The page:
ST. CHARLES – Last year's Geneva shooting by a SWAT team that killed a Kane County jail detainee who had taken two nurses hostage and gone on to rape, torture and beat one of them is under review at the office of Kane County State's Attorney Joe McMahon, who said results will be released in seven to 14 days.
He made the announcement at his monthly media briefing July 16. The Illinois State Police this spring tendered its report on the officer-related shooting that occurred during the May 13, 2017 hostage crisis at Northwestern Medicine Delnor Hospital in Geneva to McMahon's office, where lawyers have been reviewing the state's investigative report.
"I asked for some additional information from the [Kane County] Sheriff’s Office about the internal policies on guarding prisoners outside of the correctional facility," McMahon said. "And I asked for some policies from the North Aurora Police Department as well."
It's been reported that a North Aurora police officer on the SWAT team fired the fatal shot.
McMahon went on to discuss several more recent cases.
"We have had a number of officer-involved shootings in the last couple of weeks," McMahon said.
Among them he mentioned the July 4 fatal shooting of an armed man in South Elgin in which the offender fired his weapon at three officers who incurred nonlife-threatening injuries. That case is being investigated by the Kane County Major Crimes Task Force, McMahon said.
He also cited the April 26 incident in which an armed man was wounded near Peck Road and Route 64 in St. Charles after allegedly falsely reporting to police that a home break-in was underway. McMahon said Illinois State Police are conducting that review.
Hoping for safer interactions between law enforcement and members of the community, McMahon said the year's third, week-long session of Crisis Intervention Team training will be offered next week at the Sheriff's Office. Twenty-four officers from across the county are enrolled he said, and expressed gratitude to the Kane County Board for funding the program, which launched in the latter part of last year.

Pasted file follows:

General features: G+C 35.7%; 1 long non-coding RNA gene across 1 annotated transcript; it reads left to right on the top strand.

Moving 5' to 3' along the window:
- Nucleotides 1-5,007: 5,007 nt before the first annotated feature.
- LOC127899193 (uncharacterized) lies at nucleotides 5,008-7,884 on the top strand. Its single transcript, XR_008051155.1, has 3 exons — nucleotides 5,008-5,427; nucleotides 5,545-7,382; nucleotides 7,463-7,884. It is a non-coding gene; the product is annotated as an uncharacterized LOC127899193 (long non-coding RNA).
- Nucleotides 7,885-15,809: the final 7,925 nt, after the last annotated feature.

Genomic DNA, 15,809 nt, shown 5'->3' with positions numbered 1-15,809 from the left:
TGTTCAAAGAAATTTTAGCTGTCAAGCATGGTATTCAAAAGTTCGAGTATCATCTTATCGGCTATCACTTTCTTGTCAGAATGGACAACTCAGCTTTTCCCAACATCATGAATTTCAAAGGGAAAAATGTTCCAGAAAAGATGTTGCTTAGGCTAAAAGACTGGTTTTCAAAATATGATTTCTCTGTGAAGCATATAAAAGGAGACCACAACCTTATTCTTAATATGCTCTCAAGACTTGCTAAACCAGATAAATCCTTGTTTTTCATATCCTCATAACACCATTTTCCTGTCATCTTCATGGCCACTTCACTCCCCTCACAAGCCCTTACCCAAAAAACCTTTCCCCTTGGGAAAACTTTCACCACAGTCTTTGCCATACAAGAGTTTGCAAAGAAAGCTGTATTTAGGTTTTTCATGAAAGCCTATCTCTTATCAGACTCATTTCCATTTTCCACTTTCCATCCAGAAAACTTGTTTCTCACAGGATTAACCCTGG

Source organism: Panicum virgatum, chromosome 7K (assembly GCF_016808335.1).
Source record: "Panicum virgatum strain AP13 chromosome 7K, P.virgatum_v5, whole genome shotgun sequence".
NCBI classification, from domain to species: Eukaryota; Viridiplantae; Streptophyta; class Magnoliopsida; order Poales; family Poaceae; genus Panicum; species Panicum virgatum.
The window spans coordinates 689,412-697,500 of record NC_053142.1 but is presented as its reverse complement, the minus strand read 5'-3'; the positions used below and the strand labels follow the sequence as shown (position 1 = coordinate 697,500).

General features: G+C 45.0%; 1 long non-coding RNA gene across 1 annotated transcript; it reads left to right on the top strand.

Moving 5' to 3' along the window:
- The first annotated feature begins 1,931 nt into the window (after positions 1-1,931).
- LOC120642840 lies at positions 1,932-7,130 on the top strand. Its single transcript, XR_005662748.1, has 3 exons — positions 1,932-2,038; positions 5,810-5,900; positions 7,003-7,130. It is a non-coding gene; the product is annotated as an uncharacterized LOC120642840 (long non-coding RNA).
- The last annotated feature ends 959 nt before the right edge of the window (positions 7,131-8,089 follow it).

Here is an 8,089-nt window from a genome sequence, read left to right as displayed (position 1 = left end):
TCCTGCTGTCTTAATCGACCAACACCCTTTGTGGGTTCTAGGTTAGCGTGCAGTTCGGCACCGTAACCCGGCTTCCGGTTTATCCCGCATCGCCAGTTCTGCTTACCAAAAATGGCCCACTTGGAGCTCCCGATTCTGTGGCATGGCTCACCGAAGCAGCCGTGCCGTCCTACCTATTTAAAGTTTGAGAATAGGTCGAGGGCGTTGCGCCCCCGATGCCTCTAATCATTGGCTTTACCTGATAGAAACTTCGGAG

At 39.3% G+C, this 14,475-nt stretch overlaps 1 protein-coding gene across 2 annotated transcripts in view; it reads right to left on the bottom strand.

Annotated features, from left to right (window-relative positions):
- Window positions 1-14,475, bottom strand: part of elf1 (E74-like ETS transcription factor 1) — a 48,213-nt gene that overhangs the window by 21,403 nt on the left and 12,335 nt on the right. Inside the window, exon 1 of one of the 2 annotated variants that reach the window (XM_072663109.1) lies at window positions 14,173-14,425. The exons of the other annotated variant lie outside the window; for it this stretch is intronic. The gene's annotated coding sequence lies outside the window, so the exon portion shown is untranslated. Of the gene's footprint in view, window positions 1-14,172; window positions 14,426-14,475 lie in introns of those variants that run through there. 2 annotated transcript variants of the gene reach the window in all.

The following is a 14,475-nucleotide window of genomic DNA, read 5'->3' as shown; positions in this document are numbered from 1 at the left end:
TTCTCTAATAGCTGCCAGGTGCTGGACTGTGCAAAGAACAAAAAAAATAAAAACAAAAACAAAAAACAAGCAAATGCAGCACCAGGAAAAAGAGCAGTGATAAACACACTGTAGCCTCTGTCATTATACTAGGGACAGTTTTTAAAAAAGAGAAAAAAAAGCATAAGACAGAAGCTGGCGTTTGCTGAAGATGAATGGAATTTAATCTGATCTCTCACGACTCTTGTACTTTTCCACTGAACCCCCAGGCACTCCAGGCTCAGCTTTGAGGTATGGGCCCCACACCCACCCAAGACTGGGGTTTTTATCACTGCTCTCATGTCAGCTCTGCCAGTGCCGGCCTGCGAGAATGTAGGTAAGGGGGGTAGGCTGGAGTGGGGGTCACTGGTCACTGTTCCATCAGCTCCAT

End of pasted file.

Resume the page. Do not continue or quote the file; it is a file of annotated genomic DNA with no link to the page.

McMahon reported a slight uptick in the number of felony filings for the first half of 2018, citing 1,315 through June 30 of this year, up from 1,222 for the same period in 2017 and 1,068 in 2016. Prior to that year, crime numbers had been declining for several years, he said.
He said neither the Elgin nor Aurora police departments are seeing significant increases, but some of the smaller departments are – including North Aurora and Batavia's.
He said crime is cyclical, and the U.S. Department of Justice and FBI released statistics through 2016, showing the crime rate nationally and in the Midwest up slightly in 2015 and 2016.
He said there is no single reason for the county's increase, noting that several factors weigh in. Among them is what appears to be a stronger presence of Illinois State Police on the I-90 corridor leading to a number of significant drug cases, he said.
He said the cases involve not just the movement of drugs and firearms between Rockford and Chicago but extending to Madison, Wisconsin, and Minneapolis.
"[And] we are increasing more misdemeanor cases to felony offenses based on a defendant's criminal history [of] multiple prior misdemeanors," McMahon said, adding it applies to offenses such as driving under the influence, retail theft and domestic violence.
"We see so many people drinking and driving and continuing to drive without a driver's license, we’ve made an effort to enhance those when we can," McMahon said.
He noted that for people without a criminal history who are recognized as not jeopardizing public safety and who have gotten into legal trouble because of bad decisions, efforts to give them resources and an opportunity to change their behavior and exit the criminal justice system are a goal.
McMahon noted the promotion of Ana Lalley to police chief in Elgin, following the departure of Chief Jeff Swoboda, who was tapped to be chief in Fort Collins, Colorado.
"Al Young will be the deputy chief of police," McMahon said, praising the depth of talent among the department's ranks. "I’ve known both for many years. The residents of Elgin will be well served by their leadership. They’re both terrific people [and] great communicators. They will have great outreach with the community."
McMahon said Lalley has been an effective partner with his department, and was one of the first to implement the technology of body-worn cameras for officers, creating a successful launch in the northern part of Kane County.